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Mensh v. United States

July 27, 2009


The opinion of the court was delivered by: Dora L. Irizarry United States District Judge


DORA L. IRIZARRY, United States District Judge

Pro se petitioner Charles E. Mensh filed this action under 26 U.S.C. § 7609 to quash two summonses issued by the Internal Revenue Service to Tradestation Securities Inc., and Citigroup to obtain petitioner's financial information. Respondent moves to dismiss this action under Fed. R. of Civ. P. 12(b)(1), (4), and (6). For the reasons set forth below, the motion is granted and the case is dismissed in its entirety.

I. Discussion

a. Legal Standards

On a motion to dismiss, the court accepts as true all well-pleaded factual allegations and draws all reasonable inferences in the plaintiff's favor. See Dangler v. New York City Off Track Betting Corp ., 193 F.3d 130, 138 (2d Cir. 1999). In Bell Atlantic Corp. v. Twombly , the Supreme Court created a new pleading standard that requires plaintiffs to "state a claim to relief that is plausible on its face." 550 U.S. 544, 547 (2007). To be facially plausible, a complaint cannot make merely "a formulaic recitation of the elements of a cause of action," but must allege facts that "raise a right of relief above the speculative level on the assumption that all allegations in the complaint are true (even if doubtful in fact)." Id. at 1964-65 (citations omitted). The Second Circuit interpreted Twombly to "requir[e] a flexible 'plausibility standard,' which obliges a pleader to amplify a claim with some factual allegations in those contexts where such amplification is needed to render the claim plausible ," rather than to mandate a "universal standard of heightened fact pleading." Iqbal v. Hasty , 490 F.3d 143, 157-58 (2d Cir. 2007) (emphasis added). For the purposes of this rule, the complaint is deemed to include writings and documents attached to it, referenced in it, or integral to it. See Fed. R. Civ. P. 10(c); Chambers v. Time Warner, Inc ., 282 F.3d 147, 152-53 (2d Cir. 2002). A document is "integral" to the complaint if "the complaint relies heavily upon its terms and effects." Chambers , 282 F.3d at 153 (internal quotation marks omitted).

Because petitioner is a pro se litigant, the court holds his pleadings to "less stringent standards than formal pleadings drafted by lawyers." Haines v. Kerner , 404 U.S. 519, 520 (1972). The court interprets the pleadings "to raise the strongest arguments that they suggest." Triestman v. Fed. Bureau of Prisons , 470 F.3d 471, 474 (2d Cir. 2006) (emphasis omitted).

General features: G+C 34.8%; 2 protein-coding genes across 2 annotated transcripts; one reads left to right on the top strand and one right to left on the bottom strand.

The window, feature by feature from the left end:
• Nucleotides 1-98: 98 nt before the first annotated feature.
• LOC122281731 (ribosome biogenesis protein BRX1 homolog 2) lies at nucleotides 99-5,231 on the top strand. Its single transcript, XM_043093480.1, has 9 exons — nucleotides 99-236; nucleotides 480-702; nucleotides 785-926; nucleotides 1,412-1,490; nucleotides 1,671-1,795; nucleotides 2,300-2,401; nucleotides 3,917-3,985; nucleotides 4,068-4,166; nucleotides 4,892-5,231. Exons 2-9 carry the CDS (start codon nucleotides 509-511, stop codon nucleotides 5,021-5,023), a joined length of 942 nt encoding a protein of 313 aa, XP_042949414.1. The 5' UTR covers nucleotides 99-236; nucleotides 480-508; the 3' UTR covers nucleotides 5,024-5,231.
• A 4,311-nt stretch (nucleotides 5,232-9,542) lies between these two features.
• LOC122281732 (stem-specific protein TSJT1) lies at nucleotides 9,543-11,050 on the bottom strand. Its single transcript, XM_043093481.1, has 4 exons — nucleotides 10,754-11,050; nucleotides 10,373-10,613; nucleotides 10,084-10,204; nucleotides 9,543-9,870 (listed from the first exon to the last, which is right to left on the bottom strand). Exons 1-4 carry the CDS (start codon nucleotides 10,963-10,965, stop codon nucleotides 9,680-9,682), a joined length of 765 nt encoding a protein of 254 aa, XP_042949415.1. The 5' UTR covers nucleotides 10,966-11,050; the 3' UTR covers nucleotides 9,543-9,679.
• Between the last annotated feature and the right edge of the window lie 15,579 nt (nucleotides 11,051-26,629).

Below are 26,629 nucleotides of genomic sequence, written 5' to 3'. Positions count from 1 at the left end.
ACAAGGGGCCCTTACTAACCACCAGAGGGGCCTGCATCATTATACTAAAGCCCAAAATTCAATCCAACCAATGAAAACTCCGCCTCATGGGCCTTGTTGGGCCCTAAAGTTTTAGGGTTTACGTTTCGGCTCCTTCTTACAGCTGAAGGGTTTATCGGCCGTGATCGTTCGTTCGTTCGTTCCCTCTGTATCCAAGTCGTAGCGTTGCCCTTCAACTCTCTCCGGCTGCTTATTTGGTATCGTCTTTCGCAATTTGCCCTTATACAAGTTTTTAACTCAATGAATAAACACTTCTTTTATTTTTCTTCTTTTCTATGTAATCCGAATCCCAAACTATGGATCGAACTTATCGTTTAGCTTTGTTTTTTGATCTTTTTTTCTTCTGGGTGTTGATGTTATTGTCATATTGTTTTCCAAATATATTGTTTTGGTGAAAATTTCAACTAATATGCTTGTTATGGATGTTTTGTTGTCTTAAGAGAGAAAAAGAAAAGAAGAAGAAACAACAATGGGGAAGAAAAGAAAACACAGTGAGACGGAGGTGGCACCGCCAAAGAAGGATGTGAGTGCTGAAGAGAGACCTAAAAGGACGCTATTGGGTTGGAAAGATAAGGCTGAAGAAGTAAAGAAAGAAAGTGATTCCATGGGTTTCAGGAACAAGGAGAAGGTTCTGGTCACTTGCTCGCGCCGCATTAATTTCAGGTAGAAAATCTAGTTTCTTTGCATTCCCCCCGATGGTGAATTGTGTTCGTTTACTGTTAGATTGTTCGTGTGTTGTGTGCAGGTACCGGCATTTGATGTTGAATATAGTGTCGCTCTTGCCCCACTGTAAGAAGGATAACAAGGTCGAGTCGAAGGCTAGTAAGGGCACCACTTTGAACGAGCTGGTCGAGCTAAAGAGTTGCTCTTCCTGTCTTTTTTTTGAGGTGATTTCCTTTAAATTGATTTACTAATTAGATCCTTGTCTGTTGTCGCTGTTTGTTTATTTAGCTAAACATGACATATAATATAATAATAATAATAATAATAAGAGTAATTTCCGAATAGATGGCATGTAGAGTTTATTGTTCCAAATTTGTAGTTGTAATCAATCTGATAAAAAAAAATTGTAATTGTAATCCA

b. The Motion to Dismiss is Timely

Petitioner argues that the court must reject the motion because respondent served it after the 60-day period under Fed. R. Civ. P. 12(a)(2). Specifically, petitioner argues that the motion "is incontrovertibly untimely by 6 days" given that:

(1) he mailed his papers on December 5, 2008; (2) 60 days from December 5, 2008 is February 3, 2008; and (3) respondent did not serve this motion until February 9, 2008. These facts do not preclude the court from considering the motion.

As an initial matter, respondent's motion is not untimely because petitioner improperly served respondent, and improper service does not start the 60-day period under Rule 12(a)(2). See Beckman v. Manfield , 3:06-CV-00689, 2008 WL 873382 (D.Nev. Mar. 27, 2008); Petry v. Cummings , CIV-82-551E, 1986 WL 671, at *4 n.1 (W.D.N.Y. Jan. 2, 1986); French v. Banco Nacional De Cuba , 192 F. Supp. 579, 581 (S.D.N.Y. 1961). "To serve the United States, a party must . . . deliver a copy of the summons and of the complaint . . . ." Fed. R. Civ. P. 4(i)(1) (emphasis added). Petitioner did not serve a copy of the summons, and therefore, service was improper.

Even assuming that service had been proper, respondent's motion would have been late only by two days,*fn1 and such a minor technical violation would not warrant a default judgment under Fed. R. Civ. P. 55. "The disposition of motions for entries of default and default judgments and relief from the same under Rule 55(c) are left to the sound discretion of a district court," Enron Oil Corp. v. Diakuhara , 10 F.3d 90, 95 (2d Cir. 1993), and "district courts regularly exercise their discretion to deny technically valid motions for default." Sony Corp. v. Elm State Elecs., Inc. , 800 F.2d 317, 319 (2d Cir. 1986). In exercising this discretion, district courts consider equitable factors including: "(1) whether the default was willful; (2) whether setting aside the default would prejudice the adversary; and (3) whether a meritorious defense is presented." Diakuhara , 10 F.3d at 96. "[B]ecause defaults are generally disfavored and are reserved for rare occasions, when doubt exists as to whether a default should be granted or vacated, the doubt should be resolved in favor of the defaulting party." Id .

Here, petitioner did not seek an entry of default, but even if he could and did assert a technically valid motion for default, the equities would not weigh in his favor. Respondent's untimeliness was not willful, but rather resulted from a misunderstanding of when the 63-day period began. Petitioner has not argued, and there is no basis to believe, that this brief delay in receiving respondent's motion somehow prejudiced him. Moreover, as explained below, petitioner's claims are baseless, and, therefore, it is in the interest of judicial economy to dispose of this action at the earliest possible stage. Under these circumstances, respondent's two-day delay is excused and the court will address the merits of this motion. See Totalplan Corp. of America v. Lure Camera Ltd. , 613 F. Supp. 451, 456 (W.D.N.Y. 1985) (citing Meehan v. Snow , 652 F.2d 274 (2d Cir. 1981)).

c. The Court Lacks Subject Matter Jurisdiction over the Petition to Quash the Summons that the ...

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